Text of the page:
With October comes Black History Month, and as ever a number of Shakespeare-related events are taking place. While it was once thought that Shakespeare might have seen Africans only very occasionally, in recent years close study of documentary evidence has revealed that this was not the case. Miranda Kaufmann is giving a series of lectures on the history of Africans in Early Modern Britain: on 14 October she’s speaking at Eastbury Manor House in Barking, and will explore the lives of some of them including John Blanke, Henry VIII’s black trumpeter and Mary Phyllis the Moroccan basket-weaver’s daughter. There is a link here to the story about John Blanke on the National Archives website.
On 21 October Dr Kaufmann will be talking part in a discussion at Manchester Metropolitan University with Professor Alan Rice and Marcia X on Black History Month. She’ll be offering a historical perspective to the issue of Africans in Tudor and Stuart Britain. Outside of the month itself she’ll be taking part in the Len Garrison Memorial Lecture at the Institute of Historical Research in London on 12 November. She will be helping to fill the gaps in Black British History with David Olusoga, producer and presenter of the BBC series Forgotten Slave Owners and historian and writer Marika Sherwood.
In this article from Tudor Society’s website, Conor Byrne notes that the study of black people in Tudor Britain has become a popular subject in its own right. “The Tudor period was significant for black settlement in England. Katherine of Aragon arrived at Plymouth in October 1501 with a multinational entourage that included Moors, Muslims and Jews. The Iberian Moor Catalina de Cardones was one member of Katherine’s entourage, and served her for twenty-six years as Lady of the Bedchamber. She eventually married ‘Hace Ballestas’, a crossbowman who was also of Moorish origin”.
One of the comments to his article suggests that “the prevalence of people of color in Western Europe was far greater than most people, including historians, are aware of.”. Historian Catherine Fletcher notes that in Italy, “we think Alessandro’s (de’ Medici) mother – a servant in the Medici household – was mixed-race, of African descent. People often assume early modern Europe was all-white but that’s a long way from the truth.”
As well as lectures, there are also a few performances to enjoy: Tayo Aluko’s play Call Mr Robeson continues to win over enthusiastic audiences. The play gives an account of Paul Robeson’s remarkable life as an actor, singer and political activist. Robeson performed as Othello as a young man to Peggy Ashcroft’s Desdemona and then, in 1959, in Stratford-upon-Avon. Performed by Nigerian-born Aluko with piano accompaniment by Phil Blandford, it features famous songs including Ol’ Man River. It’s been staged at New York’s Carnegie Hall, in the West End and was recently performed in seventeen venues in Australia and New Zealand. It’s currently on a UK tour before revisiting North America. You can catch it during October in Newcastle-upon-Tyne, Leeds, Hounslow, Swindon, Bristol, Barnard Castle and London.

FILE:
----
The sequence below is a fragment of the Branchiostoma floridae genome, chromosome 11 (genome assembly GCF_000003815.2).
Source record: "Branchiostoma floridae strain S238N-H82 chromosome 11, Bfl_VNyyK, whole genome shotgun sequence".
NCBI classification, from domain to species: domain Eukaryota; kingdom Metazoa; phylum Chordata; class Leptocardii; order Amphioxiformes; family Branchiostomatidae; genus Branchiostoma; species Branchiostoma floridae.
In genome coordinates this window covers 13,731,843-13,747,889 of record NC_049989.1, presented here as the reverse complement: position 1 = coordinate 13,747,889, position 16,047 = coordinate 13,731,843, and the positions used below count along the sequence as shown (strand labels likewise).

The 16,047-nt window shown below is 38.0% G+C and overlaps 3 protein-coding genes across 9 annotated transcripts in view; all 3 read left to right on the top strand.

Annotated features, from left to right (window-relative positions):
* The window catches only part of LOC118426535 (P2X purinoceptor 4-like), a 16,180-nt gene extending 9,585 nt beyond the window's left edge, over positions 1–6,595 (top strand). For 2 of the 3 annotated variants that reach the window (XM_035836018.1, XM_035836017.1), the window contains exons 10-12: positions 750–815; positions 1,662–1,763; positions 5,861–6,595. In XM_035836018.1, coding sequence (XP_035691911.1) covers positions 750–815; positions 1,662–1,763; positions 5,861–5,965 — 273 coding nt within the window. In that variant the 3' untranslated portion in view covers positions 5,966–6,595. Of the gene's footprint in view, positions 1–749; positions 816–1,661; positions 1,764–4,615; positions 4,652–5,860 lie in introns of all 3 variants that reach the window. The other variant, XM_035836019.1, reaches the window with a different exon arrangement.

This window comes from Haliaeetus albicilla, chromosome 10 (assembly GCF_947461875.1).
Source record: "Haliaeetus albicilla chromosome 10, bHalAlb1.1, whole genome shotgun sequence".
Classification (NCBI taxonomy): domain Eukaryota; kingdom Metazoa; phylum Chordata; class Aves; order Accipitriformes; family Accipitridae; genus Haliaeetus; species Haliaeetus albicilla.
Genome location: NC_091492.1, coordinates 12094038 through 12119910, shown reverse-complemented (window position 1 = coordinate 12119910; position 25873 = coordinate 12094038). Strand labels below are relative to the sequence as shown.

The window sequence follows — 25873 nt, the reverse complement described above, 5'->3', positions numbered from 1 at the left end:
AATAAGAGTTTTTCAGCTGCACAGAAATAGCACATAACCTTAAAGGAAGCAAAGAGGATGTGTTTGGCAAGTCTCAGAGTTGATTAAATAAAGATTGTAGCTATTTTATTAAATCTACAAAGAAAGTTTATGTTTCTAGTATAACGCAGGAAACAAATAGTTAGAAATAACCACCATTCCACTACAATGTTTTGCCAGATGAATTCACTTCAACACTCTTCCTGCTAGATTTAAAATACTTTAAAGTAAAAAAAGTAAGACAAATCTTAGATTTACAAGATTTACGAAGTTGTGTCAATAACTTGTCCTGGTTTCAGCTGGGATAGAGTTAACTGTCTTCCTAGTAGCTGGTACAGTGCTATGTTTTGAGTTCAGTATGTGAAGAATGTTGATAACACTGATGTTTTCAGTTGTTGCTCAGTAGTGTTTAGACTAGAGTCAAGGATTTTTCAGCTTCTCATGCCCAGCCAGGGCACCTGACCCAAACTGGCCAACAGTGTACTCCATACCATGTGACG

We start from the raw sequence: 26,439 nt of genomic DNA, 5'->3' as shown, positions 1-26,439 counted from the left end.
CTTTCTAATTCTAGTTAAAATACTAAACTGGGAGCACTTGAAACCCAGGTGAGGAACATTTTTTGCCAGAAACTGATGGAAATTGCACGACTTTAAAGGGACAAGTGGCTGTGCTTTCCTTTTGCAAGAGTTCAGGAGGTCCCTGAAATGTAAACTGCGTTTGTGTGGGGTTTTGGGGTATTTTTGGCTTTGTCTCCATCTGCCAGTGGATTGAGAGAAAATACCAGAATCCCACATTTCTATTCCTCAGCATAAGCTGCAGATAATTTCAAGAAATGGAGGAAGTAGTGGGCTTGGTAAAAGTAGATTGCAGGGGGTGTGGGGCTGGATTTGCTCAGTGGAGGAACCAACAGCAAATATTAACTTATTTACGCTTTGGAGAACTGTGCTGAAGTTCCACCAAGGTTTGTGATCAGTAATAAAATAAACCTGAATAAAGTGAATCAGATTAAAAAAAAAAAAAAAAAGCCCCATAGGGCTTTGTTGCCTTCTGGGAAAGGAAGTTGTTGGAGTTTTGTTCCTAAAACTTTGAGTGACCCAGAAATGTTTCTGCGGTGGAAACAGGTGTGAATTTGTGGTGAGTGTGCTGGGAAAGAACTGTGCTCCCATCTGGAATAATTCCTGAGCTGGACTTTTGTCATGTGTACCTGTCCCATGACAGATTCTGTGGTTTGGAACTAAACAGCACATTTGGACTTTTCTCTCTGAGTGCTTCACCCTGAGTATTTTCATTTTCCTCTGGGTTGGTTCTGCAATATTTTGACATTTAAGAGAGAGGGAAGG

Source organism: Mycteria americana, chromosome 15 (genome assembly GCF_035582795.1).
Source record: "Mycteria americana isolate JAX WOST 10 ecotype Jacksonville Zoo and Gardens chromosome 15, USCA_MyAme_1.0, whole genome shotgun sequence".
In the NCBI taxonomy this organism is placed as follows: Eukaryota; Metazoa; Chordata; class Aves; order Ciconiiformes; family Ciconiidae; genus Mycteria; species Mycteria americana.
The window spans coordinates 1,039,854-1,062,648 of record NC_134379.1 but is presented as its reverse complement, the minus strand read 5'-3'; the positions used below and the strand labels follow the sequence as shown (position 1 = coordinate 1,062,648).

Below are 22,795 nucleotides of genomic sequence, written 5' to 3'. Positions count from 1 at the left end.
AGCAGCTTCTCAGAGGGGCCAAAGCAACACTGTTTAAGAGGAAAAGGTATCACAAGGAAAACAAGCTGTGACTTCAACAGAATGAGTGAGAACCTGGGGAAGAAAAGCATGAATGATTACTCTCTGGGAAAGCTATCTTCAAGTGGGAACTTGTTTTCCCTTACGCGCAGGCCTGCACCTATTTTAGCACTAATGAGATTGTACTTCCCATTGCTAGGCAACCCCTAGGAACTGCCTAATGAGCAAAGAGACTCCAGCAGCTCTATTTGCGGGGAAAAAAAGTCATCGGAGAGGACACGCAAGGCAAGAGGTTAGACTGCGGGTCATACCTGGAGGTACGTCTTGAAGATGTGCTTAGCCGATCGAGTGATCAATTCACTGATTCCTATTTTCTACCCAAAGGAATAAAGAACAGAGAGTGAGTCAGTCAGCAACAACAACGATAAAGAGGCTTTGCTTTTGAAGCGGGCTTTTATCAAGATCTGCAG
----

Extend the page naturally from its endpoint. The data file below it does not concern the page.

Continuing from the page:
Another great black actor who played many of Shakespeare’s roles including King Lear as well as the more obvious Othello and Aaron was Ira Aldridge, and there is a full profile of him on the Black History Month site.
A few weeks ago an intriguing, and rather surprising news story broke about the debate about whether or not opera singers should black-up in order to perform the role of Otello in Verdi’s opera. For the first time the singer will not black up for the production at the Metropolitan Opera in New York. This article quotes Naomi Andre, co-editor of the book Blackness in Opera. “I do not know of a black singer singing Verdi’s Otello in a major opera house ever.” She suggests that the music is “wickedly difficult” so the role is tricky to cast. By tradition the role has been played by a white singer (in this case Latvian tenor Aleksandrs Antonenko) who has used black make-up. But director Bartlett Sher said: “Our cultural history in America is profoundly marked by our struggles with race and the questions of race…And it seems to me, as an artist growing up in America, that there’d be no way on Earth I could possibly figure out how to do it with that kind of makeup and that it just seemed like an obvious choice.” So no black make-up on stage, then, but Antonenko did have his skin darkened for the publicity shots. The production, incidentally, is receiving an Encore screening at Warwick Arts Centre on 21 October.
Metropolitan Opera Manager Peter Gelb comments that the Met has a colourblind casting policy, but black women have had an easier time landing top opera roles than have black men. Naomi Andre suggests that even now “Seeing a black male singer onstage with a white female heroine — there would be anxiety a lot of people could feel in the days of segregation, even in post-segregation times but where racial tensions are still very much around.” It’s a story that highlights the continuing contradictions and social unease surrounding colour in the USA and Europe, even in the civilised setting of the opera house where music is an international language.